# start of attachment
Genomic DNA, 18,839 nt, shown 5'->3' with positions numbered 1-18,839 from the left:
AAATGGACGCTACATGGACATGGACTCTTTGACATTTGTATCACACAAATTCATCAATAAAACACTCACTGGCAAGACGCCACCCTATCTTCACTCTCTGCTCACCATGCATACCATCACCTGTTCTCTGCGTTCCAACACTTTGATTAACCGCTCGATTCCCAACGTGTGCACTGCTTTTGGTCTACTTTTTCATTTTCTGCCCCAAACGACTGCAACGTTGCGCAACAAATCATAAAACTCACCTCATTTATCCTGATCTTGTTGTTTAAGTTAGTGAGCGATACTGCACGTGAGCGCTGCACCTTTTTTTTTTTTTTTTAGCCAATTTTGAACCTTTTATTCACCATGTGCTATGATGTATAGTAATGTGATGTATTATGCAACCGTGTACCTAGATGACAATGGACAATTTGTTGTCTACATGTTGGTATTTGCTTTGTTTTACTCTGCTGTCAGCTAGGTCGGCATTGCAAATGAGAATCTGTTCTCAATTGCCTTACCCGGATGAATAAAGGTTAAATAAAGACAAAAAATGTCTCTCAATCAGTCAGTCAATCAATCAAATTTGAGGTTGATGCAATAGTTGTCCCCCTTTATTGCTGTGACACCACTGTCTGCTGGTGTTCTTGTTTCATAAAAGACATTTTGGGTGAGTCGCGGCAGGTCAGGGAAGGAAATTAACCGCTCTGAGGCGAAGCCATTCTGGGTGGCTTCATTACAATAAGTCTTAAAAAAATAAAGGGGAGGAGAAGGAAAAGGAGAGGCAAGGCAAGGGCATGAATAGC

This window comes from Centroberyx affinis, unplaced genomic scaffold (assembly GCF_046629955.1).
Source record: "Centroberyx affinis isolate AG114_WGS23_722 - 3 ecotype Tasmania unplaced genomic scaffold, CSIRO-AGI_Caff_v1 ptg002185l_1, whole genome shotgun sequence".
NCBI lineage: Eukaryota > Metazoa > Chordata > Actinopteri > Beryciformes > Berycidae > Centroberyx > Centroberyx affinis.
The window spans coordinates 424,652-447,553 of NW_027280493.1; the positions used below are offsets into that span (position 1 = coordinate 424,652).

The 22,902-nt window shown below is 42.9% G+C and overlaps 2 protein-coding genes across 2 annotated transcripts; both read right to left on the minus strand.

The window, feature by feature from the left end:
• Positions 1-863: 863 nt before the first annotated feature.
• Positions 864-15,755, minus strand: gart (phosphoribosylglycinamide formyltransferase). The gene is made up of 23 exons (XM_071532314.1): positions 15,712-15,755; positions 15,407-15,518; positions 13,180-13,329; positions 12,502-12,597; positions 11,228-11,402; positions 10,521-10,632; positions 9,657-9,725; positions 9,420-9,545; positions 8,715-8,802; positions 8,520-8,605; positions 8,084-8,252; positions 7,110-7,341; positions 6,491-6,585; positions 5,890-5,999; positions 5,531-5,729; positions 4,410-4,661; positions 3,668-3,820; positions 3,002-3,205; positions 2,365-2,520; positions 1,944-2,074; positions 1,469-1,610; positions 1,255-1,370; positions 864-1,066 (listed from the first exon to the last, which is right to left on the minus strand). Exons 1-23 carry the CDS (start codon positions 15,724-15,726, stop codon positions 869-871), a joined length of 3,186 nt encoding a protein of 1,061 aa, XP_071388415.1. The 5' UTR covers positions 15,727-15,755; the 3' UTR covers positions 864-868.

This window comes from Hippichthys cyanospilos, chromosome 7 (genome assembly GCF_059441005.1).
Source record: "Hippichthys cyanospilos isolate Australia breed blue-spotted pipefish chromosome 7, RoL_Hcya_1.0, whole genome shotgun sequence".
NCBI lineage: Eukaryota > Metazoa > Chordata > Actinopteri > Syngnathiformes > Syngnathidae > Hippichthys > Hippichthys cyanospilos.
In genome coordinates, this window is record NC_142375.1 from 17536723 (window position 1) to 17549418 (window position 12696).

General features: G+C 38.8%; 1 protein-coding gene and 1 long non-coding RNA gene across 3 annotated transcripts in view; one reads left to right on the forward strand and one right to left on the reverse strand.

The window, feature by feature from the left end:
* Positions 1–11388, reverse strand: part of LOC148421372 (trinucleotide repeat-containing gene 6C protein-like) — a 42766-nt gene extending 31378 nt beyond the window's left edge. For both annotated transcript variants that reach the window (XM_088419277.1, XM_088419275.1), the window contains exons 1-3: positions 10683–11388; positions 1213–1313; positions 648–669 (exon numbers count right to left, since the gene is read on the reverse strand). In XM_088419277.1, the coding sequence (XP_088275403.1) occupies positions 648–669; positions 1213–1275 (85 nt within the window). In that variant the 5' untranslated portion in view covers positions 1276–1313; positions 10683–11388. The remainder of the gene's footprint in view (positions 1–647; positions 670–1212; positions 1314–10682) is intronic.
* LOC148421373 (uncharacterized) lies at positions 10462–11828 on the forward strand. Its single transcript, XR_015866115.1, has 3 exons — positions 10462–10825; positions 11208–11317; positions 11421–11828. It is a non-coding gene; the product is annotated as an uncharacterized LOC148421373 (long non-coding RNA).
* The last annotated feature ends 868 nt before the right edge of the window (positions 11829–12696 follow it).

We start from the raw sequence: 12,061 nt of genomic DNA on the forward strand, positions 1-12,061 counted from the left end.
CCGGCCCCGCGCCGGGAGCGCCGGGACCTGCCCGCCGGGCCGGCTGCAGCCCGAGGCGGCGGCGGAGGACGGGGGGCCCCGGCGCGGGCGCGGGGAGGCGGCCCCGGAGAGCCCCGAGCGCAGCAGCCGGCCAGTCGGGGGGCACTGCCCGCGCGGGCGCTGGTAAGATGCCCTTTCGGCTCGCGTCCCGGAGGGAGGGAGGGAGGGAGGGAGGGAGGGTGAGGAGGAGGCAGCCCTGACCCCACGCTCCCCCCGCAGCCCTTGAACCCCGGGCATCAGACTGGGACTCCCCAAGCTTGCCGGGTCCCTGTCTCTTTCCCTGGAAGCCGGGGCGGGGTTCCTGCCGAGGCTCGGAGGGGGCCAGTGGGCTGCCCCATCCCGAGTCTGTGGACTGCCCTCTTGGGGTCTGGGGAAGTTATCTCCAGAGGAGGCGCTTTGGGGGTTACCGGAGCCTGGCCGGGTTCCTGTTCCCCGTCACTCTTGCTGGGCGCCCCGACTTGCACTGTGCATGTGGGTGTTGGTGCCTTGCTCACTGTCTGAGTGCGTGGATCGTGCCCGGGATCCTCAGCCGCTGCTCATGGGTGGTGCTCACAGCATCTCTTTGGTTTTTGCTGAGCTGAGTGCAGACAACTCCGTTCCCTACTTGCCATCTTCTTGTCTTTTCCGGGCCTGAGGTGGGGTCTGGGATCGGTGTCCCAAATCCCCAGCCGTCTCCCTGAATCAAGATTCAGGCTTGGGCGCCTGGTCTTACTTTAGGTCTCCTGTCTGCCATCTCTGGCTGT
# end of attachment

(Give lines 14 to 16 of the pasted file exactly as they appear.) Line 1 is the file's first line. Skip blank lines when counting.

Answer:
In genome coordinates, this window is record NC_142375.1 from 17536723 (window position 1) to 17549418 (window position 12696).

General features: G+C 38.8%; 1 protein-coding gene and 1 long non-coding RNA gene across 3 annotated transcripts in view; one reads left to right on the forward strand and one right to left on the reverse strand.

The window, feature by feature from the left end: